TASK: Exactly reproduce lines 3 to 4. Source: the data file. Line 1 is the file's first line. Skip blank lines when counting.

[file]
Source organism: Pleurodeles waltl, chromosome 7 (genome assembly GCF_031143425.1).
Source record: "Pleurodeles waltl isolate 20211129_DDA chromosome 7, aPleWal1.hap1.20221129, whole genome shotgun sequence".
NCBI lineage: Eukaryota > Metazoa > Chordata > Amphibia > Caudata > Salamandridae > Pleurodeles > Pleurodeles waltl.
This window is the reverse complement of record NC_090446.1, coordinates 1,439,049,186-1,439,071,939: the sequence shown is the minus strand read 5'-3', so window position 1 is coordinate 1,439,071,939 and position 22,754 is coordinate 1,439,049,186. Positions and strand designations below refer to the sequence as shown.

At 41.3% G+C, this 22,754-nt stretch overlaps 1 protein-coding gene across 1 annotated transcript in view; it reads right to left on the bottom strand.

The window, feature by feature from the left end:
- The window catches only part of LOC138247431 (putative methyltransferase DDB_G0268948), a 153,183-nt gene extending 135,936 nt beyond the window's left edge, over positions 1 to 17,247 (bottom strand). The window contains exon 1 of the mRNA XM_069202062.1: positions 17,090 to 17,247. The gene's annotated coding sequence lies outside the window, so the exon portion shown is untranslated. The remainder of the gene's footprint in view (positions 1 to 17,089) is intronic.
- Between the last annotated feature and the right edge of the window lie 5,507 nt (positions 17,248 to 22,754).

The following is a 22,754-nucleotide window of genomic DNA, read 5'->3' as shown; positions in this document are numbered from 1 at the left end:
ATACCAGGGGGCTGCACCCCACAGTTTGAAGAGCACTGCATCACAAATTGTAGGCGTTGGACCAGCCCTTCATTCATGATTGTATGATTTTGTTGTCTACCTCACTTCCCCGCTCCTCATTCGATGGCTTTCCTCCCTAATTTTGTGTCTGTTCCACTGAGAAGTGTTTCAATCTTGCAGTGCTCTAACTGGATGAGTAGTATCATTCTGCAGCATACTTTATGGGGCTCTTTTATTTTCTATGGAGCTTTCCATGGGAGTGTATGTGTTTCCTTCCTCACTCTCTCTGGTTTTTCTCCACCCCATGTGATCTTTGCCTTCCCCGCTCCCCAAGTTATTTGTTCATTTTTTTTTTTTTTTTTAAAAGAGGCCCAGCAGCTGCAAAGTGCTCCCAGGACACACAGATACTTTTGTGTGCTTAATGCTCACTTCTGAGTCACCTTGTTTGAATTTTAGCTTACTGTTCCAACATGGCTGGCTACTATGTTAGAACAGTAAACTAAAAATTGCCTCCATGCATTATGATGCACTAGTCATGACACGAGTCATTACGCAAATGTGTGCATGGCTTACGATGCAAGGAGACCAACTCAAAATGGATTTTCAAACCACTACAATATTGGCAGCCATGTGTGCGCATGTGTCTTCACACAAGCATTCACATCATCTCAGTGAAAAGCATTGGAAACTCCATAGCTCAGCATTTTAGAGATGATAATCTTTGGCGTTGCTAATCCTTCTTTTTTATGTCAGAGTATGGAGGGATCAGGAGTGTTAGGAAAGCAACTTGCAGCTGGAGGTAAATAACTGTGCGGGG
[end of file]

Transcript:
NCBI lineage: Eukaryota > Metazoa > Chordata > Amphibia > Caudata > Salamandridae > Pleurodeles > Pleurodeles waltl.
This window is the reverse complement of record NC_090446.1, coordinates 1,439,049,186-1,439,071,939: the sequence shown is the minus strand read 5'-3', so window position 1 is coordinate 1,439,071,939 and position 22,754 is coordinate 1,439,049,186. Positions and strand designations below refer to the sequence as shown.